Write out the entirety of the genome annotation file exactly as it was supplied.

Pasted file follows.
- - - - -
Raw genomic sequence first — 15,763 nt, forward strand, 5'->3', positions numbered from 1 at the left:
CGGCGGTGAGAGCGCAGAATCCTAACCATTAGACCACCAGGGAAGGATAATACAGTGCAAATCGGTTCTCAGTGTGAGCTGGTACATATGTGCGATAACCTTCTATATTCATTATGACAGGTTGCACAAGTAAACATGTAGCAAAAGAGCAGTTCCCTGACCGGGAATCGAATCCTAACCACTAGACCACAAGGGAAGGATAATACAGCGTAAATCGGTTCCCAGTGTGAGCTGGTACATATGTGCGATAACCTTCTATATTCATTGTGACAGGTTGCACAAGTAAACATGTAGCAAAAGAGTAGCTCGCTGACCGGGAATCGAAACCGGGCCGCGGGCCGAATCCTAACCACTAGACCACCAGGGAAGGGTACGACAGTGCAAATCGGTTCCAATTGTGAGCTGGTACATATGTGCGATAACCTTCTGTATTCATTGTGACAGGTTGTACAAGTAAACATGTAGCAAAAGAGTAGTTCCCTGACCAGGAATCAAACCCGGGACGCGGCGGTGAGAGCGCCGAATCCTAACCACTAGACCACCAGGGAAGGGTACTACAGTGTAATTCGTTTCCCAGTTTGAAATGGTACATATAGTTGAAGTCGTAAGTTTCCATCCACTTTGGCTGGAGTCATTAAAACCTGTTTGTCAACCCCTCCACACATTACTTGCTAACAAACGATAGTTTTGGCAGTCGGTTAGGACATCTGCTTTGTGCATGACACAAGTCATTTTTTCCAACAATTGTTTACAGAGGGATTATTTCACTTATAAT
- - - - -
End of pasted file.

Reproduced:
Raw genomic sequence first — 15,763 nt, forward strand, 5'->3', positions numbered from 1 at the left:
CGGCGGTGAGAGCGCAGAATCCTAACCATTAGACCACCAGGGAAGGATAATACAGTGCAAATCGGTTCTCAGTGTGAGCTGGTACATATGTGCGATAACCTTCTATATTCATTATGACAGGTTGCACAAGTAAACATGTAGCAAAAGAGCAGTTCCCTGACCGGGAATCGAATCCTAACCACTAGACCACAAGGGAAGGATAATACAGCGTAAATCGGTTCCCAGTGTGAGCTGGTACATATGTGCGATAACCTTCTATATTCATTGTGACAGGTTGCACAAGTAAACATGTAGCAAAAGAGTAGCTCGCTGACCGGGAATCGAAACCGGGCCGCGGGCCGAATCCTAACCACTAGACCACCAGGGAAGGGTACGACAGTGCAAATCGGTTCCAATTGTGAGCTGGTACATATGTGCGATAACCTTCTGTATTCATTGTGACAGGTTGTACAAGTAAACATGTAGCAAAAGAGTAGTTCCCTGACCAGGAATCAAACCCGGGACGCGGCGGTGAGAGCGCCGAATCCTAACCACTAGACCACCAGGGAAGGGTACTACAGTGTAATTCGTTTCCCAGTTTGAAATGGTACATATAGTTGAAGTCGTAAGTTTCCATCCACTTTGGCTGGAGTCATTAAAACCTGTTTGTCAACCCCTCCACACATTACTTGCTAACAAACGATAGTTTTGGCAGTCGGTTAGGACATCTGCTTTGTGCATGACACAAGTCATTTTTTCCAACAATTGTTTACAGAGGGATTATTTCACTTATAAT